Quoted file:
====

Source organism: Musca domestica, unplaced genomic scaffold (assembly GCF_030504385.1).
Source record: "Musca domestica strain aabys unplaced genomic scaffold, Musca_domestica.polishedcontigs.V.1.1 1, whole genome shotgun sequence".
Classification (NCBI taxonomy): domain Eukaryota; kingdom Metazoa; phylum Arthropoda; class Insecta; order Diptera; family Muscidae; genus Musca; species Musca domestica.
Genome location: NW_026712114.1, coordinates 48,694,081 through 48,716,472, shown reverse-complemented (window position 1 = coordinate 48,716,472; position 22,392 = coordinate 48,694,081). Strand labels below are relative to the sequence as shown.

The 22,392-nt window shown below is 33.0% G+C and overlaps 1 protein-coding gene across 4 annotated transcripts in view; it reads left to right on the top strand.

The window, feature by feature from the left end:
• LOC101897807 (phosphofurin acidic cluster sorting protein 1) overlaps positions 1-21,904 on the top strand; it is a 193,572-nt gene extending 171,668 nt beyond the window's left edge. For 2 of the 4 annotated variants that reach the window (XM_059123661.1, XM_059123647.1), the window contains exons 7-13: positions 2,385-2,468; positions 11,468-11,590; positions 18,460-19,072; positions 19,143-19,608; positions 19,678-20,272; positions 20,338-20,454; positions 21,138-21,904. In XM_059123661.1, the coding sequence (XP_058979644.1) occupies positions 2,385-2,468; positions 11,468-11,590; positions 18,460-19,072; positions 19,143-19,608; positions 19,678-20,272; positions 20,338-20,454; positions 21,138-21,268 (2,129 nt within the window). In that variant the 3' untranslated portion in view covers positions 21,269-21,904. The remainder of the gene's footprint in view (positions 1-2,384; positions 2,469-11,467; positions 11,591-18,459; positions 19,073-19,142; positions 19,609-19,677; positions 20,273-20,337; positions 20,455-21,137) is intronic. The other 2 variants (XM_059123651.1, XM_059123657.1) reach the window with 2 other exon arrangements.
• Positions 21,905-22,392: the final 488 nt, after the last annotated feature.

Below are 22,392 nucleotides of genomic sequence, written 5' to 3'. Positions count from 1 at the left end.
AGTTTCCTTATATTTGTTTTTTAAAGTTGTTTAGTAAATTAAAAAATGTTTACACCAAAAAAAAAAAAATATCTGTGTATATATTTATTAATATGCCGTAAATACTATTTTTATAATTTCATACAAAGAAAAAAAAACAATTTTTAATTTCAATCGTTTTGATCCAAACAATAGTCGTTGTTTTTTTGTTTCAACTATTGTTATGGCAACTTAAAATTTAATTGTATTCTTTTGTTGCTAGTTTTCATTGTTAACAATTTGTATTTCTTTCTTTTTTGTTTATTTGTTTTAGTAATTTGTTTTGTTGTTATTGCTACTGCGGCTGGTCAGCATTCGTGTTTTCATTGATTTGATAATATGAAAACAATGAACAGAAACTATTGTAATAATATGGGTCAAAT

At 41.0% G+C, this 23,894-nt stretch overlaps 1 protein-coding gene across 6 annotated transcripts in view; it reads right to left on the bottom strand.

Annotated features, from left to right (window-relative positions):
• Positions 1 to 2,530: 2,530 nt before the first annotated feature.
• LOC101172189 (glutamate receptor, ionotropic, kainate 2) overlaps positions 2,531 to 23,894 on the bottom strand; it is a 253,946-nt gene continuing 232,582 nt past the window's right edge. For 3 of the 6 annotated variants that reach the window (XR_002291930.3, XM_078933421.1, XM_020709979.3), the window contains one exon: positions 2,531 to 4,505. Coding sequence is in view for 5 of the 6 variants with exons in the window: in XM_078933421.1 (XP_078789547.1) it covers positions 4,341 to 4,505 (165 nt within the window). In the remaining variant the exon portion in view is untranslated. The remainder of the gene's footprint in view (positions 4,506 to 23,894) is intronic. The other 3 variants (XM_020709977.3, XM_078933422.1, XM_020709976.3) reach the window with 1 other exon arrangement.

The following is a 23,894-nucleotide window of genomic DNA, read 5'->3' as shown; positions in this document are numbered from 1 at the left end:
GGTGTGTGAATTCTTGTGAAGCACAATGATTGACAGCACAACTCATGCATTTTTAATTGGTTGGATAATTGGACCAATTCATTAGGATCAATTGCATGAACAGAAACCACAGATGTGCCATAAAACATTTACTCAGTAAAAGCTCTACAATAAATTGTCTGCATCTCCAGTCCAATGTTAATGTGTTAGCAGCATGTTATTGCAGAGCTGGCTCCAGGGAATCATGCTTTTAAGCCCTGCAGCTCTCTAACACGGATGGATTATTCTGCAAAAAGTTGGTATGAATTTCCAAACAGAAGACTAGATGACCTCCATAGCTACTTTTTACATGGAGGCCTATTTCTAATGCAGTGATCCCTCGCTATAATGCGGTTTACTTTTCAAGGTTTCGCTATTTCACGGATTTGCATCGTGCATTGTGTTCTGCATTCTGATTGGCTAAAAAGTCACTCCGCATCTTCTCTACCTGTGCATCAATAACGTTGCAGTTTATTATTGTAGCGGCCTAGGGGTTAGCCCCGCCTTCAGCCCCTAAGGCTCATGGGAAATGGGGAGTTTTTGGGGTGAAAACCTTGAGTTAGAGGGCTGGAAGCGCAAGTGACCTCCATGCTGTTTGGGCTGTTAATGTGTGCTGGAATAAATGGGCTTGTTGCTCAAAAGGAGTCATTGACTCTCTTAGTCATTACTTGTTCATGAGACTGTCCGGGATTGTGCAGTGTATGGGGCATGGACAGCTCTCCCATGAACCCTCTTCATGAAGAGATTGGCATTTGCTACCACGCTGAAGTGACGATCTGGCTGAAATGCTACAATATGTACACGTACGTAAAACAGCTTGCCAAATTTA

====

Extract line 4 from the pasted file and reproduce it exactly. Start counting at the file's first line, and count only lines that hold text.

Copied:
Genome location: NW_026712114.1, coordinates 48,694,081 through 48,716,472, shown reverse-complemented (window position 1 = coordinate 48,716,472; position 22,392 = coordinate 48,694,081). Strand labels below are relative to the sequence as shown.